Golden toad-in-the-hole on a wire rack

Toad-in-the-hole in 4 easy steps

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(143 ratings)

Prep: 20 mins Cook: 45 mins - 50 mins


Serves 4

A British classic. Meaty sausages enveloped in crispy batter, plus, a special onion gravy to really top it off. We think it's better than mum's!

Nutrition and extra info

  • Easily doubled / halved

Nutrition: per serving

  • kcal520
  • fat31g
  • saturates9g
  • carbs37g
  • sugars11g
  • fibre2g
  • protein25g
  • salt2.22g
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  • 210g plain flour, plus a spoonful
  • 1 tsp English mustard powder
  • 4 eggs
  • 400ml milk



    One of the most widely used ingredients, milk is often referred to as a 'complete' food…

  • 4 thyme sprigs, leaves only


    This popular herb grows in Europe, especially the Mediterranean, and is a member of the mint…

  • 8 plain pork sausages
  • 2 tbsp sunflower oil
    Sunflower oil

    Sunflower oil

    Sunflower oil is made from pressing sunflower seeds and extracting the oil. It's usually…

  • 2 onions, peeled and sliced



    Onions are endlessly versatile and an essential ingredient in countless recipes. Native to Asia…

  • 1 tsp soft brown sugar
  • 500ml beef stock


  1. Make the batter: Heat oven to 200C/fan 180C/gas 7. Tip 210g plain flour into a large mixing bowl and stir in 1 tsp English mustard powder with a good pinch of salt. Make a well in the centre, crack in 4 eggs, then pour in a little from 400ml milk. Whisk the mixture, gradually incorporating some of the flour, until you have a smooth batter in the well. Now add a bit more milk and continue stirring until all the milk and flour has been mixed together.

  2. The batter is ready: You should now have a smooth, lump-free batter that is the consistency of double cream. Stir in the leaves from 4 thyme sprigs, then tip the batter back into the jug you measured your milk in, for easier pouring later on. Use scissors to snip the links between 8 plain pork sausages, then drop them into a 20 x 30cm roasting tin. Add 1 tbsp sunflower oil, tossing the sausages in it to thoroughly coat the base of the tin, then roast in the oven for 15 mins.

  3. Cook the batter: Take the hot tray from the oven, then quickly pour in the batter – it should sizzle and bubble a little when it first hits the hot fat. Put it back into the oven, then bake for 40 mins until the batter is cooked through, well risen and crisp. Check it after 40 minutes, cover loosely with foil if it is browning too much. If you poke the tip of a knife into the batter in the middle of the tray it should be set, not sticky or runny.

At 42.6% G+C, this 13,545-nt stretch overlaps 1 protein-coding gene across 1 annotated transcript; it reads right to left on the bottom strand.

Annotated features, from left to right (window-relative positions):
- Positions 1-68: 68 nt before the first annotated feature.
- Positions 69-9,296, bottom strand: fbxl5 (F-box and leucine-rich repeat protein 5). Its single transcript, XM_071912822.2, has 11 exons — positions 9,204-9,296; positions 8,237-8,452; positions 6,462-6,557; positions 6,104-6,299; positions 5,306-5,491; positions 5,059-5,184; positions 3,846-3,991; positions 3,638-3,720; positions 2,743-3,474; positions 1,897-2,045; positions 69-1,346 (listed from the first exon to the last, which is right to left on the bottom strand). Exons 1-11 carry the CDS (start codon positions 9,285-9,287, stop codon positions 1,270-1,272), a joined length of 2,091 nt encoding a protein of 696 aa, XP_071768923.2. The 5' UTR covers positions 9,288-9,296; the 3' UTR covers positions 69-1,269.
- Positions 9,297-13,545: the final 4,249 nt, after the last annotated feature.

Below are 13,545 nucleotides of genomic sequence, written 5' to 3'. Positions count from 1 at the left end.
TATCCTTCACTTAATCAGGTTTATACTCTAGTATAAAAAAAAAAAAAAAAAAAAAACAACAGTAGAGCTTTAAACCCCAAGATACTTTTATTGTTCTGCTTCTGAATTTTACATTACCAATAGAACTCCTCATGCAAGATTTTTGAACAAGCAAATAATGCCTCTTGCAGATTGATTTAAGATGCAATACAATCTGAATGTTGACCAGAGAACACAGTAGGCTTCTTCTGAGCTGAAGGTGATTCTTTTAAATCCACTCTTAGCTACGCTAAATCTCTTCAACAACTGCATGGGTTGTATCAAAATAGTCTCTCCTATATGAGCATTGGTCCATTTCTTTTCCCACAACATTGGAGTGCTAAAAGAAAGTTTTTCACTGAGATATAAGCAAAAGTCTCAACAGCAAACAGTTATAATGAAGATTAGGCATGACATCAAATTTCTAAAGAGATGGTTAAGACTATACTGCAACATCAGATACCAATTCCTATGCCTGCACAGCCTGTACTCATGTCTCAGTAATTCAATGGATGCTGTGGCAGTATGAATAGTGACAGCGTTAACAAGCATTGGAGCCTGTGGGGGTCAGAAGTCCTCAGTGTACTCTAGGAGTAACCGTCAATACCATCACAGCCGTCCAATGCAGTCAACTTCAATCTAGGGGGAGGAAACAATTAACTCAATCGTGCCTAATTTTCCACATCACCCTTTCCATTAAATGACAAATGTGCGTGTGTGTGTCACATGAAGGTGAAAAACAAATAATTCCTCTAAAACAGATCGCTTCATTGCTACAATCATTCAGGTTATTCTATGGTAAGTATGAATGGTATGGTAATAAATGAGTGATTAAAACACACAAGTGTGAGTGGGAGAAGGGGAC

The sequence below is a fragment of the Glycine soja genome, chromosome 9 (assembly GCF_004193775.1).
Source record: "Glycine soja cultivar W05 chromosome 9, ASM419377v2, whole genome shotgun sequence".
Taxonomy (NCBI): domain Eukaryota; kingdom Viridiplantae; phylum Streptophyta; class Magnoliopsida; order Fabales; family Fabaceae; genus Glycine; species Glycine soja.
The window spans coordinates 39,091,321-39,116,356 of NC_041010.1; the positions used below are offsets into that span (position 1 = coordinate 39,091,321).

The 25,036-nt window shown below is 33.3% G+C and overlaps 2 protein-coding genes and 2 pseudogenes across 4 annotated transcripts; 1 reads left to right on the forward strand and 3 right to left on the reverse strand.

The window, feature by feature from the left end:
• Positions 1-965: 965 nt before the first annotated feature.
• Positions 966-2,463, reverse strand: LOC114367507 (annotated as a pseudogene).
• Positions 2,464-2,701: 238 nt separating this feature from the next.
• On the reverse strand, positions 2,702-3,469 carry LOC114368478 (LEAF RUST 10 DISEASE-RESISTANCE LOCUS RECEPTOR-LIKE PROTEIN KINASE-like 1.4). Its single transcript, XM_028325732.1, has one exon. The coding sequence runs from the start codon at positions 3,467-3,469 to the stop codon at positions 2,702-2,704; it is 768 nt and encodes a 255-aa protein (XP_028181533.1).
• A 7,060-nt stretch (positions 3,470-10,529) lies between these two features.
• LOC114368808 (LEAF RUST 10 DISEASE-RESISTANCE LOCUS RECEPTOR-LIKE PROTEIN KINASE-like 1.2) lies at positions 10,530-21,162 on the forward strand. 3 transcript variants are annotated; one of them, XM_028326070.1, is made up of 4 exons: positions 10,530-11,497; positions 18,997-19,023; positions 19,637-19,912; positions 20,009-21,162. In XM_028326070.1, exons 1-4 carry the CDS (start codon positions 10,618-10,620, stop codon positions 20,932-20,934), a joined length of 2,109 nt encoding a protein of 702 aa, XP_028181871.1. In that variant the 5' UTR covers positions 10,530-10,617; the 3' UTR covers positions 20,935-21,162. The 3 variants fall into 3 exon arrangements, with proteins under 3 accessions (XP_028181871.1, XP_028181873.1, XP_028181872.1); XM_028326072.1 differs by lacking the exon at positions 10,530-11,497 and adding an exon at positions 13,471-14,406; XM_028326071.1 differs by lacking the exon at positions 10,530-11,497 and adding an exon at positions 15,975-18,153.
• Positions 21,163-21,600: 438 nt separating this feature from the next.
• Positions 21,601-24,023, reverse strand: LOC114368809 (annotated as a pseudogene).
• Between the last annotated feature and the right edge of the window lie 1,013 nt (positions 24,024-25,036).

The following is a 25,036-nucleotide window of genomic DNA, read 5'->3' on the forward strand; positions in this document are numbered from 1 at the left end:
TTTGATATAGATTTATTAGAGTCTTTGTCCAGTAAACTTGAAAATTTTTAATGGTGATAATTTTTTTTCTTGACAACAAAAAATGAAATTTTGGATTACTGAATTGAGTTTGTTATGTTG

4. Make the gravy: Soften 2 sliced onions with 1 tbsp sunflower oil in a large non-stick frying pan for about 20 mins, stirring often, until they are golden brown. Sprinkle in 1 tsp soft brown sugar for the final 5 mins. Add a spoonful of plain flour, then cook, constantly stirring, for 2 mins, so it coats the onions and there is no dry flour left. Gradually pour in 500ml beef stock, stirring well to make a smooth sauce. Bubble for 4-5 mins to thicken, then season. Cut the toad-in-the-hole into large wedges and serve with the gravy spooned over.

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Comments, questions and tips

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18th Mar, 2016
Very poor recipe. One egg is not nearly enough. Nigella recommends 4 eggs for 300 ml of liquid, Jamie Oliver 3. Two is the absolute minimum. This batter is fine for scotch pancakes, but useless for puddings. Avoid!
18th Feb, 2016
Please someone from good food remove this recipe it really is a total disaster! I also wish I had read the comments - burnt, very flat batter which after 40 mins resembled scrambled egg underneath - DO NOT FOLLOW THIS RECIPIE!
2nd Feb, 2016
I really wish I had read the comments before I tried this. The worst batter ever. We threw it away :(
10th Jan, 2016
Unfortunately, the missus followed this recipe without me knowing. I wondered if it had actually been tried but when you see the picture of a flat toad, you know the answer is yes. One egg amongst those other amounts is no way near anything that is actually going to work. The missus should know better. It's evens, cup of eggs, cup of flour, cup of milk. Wisk and refrigerate. Before use, add salt and white pepper, wish again. Do not open the oven until it's done.
Rupert le Bere
4th Jan, 2016
The onion gravy was nice. The Toad was a unmitigated disaster. Who compiled this recipe - surely someone 'avin' a larf? I followed the recipe to the letter and rather wish I'd gone and got a Tesco Value one instead
3rd Jan, 2016
I'm pretty sure the reason this recipee messes up is because it instructs you to use a wooden spoon to mix the batter. Surely you should use a whisk to incorporate air into the mix.
29th Dec, 2015
I made this today and there was nothing wrong with it and everyone enjoyed it so those that are slagging of this recipe should probably learn how to cook and stick to ready meals before they do so
13th Dec, 2015
This really does not work. I have made successful yorkshire puddings many times and this was a big failure. Use 'Sam's toad in the hole recipe' for batter - I have used that before and it works every time.
24th Nov, 2015
I made the batter before I read the reviews. Yes, this recipe does give a light (runny) batter but I did rest the batter for about an hour and maybe this helps with the rise? The batter was fluffy and puffy but the amount was possibly on the mean side for the size of dish. I used thick, butcher sausages and baked them in pre-heated oil for 5 mins before adding the batter and cooking for a further 40 mins.
12th Oct, 2016
Made this a second time today. I added an extra whole egg and 1 yoke to the mixture, the result was the best Toad in the Hole that I can remember for a long time. I will happily make again.


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